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I do not especially like the sound of Steinways. A high end concert grand well prepared of course usually sounds ok, but sometimes even those hurt my ears (could be the pianists of course, I haven't got my hands on one). None of the Steinways I tried when shopping appealed to me. So no, you are probably not grazy. There are other grands out there with different sound so wait until you find something you like. Of course there's a lot one can do to the tone of a grand but each one still has a basic charachter. I have liked most Bösendorfers and now own an old Bluthner. They sound very different to Steinways. When you are shopping for yourself, your ears cannot be wrong as long as you remember that the acoustics in space and preparation/tuning account for much of the tone you hear as well.

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Steinway S is a tiny grand, therefore it lacks the bass, many people would in fact prefer high upright to a tiny grand because of this, me included.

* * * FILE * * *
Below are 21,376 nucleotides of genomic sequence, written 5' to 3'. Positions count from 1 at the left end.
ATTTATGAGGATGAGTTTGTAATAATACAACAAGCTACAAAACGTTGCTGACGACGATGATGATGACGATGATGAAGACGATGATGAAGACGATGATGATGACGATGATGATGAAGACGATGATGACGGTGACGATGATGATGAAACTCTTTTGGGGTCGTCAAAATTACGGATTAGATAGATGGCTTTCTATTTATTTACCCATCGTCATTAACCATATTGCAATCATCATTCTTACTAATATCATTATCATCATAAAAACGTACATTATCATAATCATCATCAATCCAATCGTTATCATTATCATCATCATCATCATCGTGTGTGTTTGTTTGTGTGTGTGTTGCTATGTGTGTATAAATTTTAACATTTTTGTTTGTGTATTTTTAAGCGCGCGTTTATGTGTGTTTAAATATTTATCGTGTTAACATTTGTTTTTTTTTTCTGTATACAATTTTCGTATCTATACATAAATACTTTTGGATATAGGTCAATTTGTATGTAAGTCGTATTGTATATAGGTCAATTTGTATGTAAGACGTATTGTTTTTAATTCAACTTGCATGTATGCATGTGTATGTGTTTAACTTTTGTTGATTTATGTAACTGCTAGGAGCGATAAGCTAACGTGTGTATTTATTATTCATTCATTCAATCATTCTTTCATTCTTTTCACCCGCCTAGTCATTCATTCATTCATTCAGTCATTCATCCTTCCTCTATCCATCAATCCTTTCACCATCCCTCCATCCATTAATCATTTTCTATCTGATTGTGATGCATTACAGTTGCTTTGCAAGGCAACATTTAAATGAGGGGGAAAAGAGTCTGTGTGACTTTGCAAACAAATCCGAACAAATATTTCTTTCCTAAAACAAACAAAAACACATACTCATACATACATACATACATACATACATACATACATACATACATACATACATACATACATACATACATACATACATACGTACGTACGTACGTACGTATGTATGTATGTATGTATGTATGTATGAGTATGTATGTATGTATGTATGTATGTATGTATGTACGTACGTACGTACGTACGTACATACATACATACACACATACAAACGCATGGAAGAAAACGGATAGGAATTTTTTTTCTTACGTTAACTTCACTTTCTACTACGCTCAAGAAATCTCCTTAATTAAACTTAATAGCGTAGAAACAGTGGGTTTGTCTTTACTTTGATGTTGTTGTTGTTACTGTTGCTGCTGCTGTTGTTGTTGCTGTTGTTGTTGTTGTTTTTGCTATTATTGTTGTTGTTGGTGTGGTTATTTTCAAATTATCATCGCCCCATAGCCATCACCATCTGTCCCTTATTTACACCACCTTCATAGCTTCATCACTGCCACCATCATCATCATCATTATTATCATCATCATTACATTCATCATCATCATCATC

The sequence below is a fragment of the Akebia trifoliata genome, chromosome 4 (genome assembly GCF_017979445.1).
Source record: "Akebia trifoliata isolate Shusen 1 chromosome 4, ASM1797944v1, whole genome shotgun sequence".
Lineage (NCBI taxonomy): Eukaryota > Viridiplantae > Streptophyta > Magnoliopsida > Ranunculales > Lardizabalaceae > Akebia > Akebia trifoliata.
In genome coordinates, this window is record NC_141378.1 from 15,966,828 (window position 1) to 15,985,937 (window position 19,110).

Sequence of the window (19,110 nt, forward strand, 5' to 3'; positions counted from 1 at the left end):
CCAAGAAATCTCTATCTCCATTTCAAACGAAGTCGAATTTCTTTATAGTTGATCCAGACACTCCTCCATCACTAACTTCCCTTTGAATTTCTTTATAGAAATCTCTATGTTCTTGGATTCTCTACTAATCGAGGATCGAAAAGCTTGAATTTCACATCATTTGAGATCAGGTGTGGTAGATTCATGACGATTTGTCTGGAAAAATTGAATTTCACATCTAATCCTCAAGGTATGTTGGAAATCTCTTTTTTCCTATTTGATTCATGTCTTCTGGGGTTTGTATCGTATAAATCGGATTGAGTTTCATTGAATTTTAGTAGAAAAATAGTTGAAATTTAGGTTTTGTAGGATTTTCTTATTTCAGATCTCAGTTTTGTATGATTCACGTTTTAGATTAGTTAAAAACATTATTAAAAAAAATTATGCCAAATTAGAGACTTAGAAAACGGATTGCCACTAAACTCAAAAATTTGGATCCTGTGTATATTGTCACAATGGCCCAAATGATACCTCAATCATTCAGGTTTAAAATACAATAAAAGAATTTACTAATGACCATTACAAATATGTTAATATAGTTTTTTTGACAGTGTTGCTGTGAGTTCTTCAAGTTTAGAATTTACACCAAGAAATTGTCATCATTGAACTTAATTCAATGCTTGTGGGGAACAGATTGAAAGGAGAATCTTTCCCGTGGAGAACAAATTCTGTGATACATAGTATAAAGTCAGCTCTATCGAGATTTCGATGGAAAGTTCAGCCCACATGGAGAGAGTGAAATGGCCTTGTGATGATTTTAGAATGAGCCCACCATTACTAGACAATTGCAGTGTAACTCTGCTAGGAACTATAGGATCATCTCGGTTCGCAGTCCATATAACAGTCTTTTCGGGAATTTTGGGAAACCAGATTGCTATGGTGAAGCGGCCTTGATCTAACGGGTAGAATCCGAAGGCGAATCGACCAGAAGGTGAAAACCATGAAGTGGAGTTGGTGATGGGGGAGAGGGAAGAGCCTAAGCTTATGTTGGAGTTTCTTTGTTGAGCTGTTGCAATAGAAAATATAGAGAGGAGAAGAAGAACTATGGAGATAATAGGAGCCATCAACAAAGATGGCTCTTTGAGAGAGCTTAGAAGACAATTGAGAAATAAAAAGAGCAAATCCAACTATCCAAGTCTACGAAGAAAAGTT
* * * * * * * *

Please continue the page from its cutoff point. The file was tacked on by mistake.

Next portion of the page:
Steinway M is probably on par with U3 in the bass, but it could really sound worse than U3 if it's too old or it was not properly maintained, or it was rebuilt badly. New Steinway M is way better than U3 in my opinion.

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Originally Posted by Iaroslav Vasiliev
Steinway S is a tiny grand, therefore it lacks the bass, many people would in fact prefer high upright to a tiny grand because of this, me included.

Steinway M is probably on par with U3 in the bass, but it could really sound worse than U3 if it's too old or it was not properly maintained, or it was rebuilt badly. New Steinway M is way better than U3 in my opinion.


People seem to focus on bass register and string lenght a lot when buying pianos... I personally find the middle register sound much more important for a home piano.

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Originally Posted by outo
People seem to focus on bass register and string lenght a lot when buying pianos... I personally find the middle register sound much more important for a home piano.